Supreme Court restricts unwarranted police use of drug-sniffing dogs
The U.S. Supreme Court ruled Tuesday that police cannot intrude onto private property and use drug-sniffing dogs to obtain probable cause for a more thorough search, in an untypical ruling that saw Justice Antonin Scalia side with the court’s liberal wing to swing the 5-4 decision.
The case, Florida v. Jardines (PDF), arose after police received an anonymous tip claiming marijuana was being grown at a house owned by Joelis Jardines. When officers walked a drug-sniffing dog up to his front porch, they claimed it behaved in a manner that indicated the presence of narcotics. They used this as probable cause to obtain a warrant to search the premises and discovered marijuana plants.
An appeal made it all the way up to the Florida Supreme Court, which held that the search was invalid because of how it was obtained. The Supreme Court agreed on Tuesday, affirming that the area around a person’s home is protected from unreasonable search and seizure.
“One virtue of the Fourth Amendment’s property-rights baseline is that it keeps easy cases easy,” Scalia wrote. “That the officers learned what they learned only by physically intruding on Jardines’ property to gather evidence is enough to establish that [an unwarranted] search occurred.”
Concurring, Justice Elena Kagan wrote that the dog is much more than just an animal that strayed onto the Jardines’ property. “Like the binoculars, a drug-detection dog is a specialized device for discovering objects not in plain view (or plain smell),” she wrote. “And as in the hypothetical above, that device was aimed here at a home—the most private and inviolate (or so we expect) of all the places and things the Fourth Amendment protects. Was this activity a trespass? Yes, as the Court holds today. Was it also an invasion of privacy? Yes, that as well.”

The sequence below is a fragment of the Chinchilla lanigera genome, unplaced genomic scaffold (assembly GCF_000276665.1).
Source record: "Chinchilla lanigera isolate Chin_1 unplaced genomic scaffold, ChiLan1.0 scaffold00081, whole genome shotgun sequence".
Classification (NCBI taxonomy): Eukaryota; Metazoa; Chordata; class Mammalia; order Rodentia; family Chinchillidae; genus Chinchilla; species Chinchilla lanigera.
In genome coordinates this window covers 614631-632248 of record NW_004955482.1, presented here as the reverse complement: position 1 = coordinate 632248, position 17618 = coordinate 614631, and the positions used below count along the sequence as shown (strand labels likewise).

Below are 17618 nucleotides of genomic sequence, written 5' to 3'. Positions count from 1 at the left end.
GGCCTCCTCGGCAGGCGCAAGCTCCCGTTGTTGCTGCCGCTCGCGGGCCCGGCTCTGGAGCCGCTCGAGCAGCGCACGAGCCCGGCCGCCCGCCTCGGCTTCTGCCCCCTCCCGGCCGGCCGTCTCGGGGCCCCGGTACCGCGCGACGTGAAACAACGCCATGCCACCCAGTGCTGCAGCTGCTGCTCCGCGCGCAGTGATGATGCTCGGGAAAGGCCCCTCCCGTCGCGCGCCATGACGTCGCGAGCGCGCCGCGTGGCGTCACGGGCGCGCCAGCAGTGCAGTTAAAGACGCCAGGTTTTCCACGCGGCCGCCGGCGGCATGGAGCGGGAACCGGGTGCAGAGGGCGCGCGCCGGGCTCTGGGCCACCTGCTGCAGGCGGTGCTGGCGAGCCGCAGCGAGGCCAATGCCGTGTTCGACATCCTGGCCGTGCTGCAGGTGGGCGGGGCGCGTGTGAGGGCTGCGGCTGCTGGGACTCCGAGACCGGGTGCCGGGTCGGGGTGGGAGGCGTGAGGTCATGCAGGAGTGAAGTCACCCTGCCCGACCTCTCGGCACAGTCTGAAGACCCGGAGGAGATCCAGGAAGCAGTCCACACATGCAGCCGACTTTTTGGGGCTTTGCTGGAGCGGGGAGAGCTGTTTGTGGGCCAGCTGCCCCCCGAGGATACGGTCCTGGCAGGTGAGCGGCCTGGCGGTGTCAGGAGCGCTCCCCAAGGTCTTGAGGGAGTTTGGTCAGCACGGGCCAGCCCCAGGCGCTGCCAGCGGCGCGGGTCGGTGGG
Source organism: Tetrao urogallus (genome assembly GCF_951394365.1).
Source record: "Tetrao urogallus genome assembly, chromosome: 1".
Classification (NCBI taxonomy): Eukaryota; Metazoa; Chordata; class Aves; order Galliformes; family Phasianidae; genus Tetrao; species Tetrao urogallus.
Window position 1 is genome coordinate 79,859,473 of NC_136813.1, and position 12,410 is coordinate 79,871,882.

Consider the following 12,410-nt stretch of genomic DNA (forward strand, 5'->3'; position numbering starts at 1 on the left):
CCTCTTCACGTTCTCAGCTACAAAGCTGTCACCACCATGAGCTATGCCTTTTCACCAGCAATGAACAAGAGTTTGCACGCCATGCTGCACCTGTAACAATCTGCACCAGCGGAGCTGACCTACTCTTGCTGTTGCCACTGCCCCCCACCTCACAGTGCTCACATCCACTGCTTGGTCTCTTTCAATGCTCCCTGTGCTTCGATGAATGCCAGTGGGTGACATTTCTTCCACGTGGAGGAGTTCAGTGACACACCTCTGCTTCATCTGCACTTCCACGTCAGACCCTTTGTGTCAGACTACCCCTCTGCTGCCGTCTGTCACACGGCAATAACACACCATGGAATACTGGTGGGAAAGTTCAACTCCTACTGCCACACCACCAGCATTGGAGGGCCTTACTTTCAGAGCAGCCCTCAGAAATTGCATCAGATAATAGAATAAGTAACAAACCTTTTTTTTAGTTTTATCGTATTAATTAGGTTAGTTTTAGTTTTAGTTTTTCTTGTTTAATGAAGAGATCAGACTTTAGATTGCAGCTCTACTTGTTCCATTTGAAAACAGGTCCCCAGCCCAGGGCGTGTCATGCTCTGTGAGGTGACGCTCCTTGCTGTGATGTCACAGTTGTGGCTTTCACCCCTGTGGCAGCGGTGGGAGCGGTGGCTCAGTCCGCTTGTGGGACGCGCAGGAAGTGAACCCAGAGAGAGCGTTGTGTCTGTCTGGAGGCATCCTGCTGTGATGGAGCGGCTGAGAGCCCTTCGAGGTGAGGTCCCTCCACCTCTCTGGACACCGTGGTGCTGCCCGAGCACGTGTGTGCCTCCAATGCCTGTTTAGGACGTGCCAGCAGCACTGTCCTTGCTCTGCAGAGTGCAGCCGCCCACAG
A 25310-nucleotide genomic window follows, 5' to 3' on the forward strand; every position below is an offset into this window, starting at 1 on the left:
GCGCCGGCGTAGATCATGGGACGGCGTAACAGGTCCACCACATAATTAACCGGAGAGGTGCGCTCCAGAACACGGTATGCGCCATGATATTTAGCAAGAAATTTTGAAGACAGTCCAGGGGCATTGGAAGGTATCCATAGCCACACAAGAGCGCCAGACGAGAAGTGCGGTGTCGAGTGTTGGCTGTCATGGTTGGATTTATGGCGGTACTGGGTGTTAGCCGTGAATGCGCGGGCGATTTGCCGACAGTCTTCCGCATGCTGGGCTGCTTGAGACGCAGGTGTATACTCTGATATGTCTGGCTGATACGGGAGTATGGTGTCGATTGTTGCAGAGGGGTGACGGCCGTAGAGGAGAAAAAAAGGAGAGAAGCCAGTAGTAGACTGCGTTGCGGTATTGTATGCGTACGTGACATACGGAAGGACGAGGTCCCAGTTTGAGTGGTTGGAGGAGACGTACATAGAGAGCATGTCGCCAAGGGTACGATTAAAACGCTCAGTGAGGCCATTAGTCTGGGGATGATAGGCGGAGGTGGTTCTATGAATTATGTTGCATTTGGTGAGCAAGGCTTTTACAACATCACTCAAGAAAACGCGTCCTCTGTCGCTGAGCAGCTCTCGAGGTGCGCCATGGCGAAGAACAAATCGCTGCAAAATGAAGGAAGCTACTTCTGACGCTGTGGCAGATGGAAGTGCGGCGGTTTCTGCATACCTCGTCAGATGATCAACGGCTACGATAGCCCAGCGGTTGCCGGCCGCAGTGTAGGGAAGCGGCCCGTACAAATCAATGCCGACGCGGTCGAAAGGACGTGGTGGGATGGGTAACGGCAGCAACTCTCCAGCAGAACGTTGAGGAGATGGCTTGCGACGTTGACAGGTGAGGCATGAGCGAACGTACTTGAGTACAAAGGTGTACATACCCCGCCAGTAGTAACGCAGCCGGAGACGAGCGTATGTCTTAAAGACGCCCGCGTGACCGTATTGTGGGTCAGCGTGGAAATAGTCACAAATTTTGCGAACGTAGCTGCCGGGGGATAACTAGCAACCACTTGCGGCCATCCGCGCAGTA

Justice Samuel Alito, writing for the court’s dissenting minority, insisted there is not a single law or ruling the court could point to that supports Kagan’s argument about dogs, which he explained have been around for thousands of years. His counter-argument hinged upon how long the officers were on the property — about a minute or two, Alito wrote — which is no more than a typical visitor might do. He also compared the officers’ actions to someone simply not knocking when they approach a house, similar to a neighbor picking up an accumulation of newspapers for a family that is out of town.
“It is clear that the occupant of a house has no reasonable expectation of privacy with respect to odors that can be smelled by human beings who are standing in such places,” he added. “And I would not draw a line between odors that can be smelled by humans and those that are detectible only by dogs.”
Scalia, on the other hand, bluntly rejected the contention that an officer “marching his bloodhound into the garden before saying hello or asking permission” is normal, insisting it “would inspire most of us to — well, call the police.”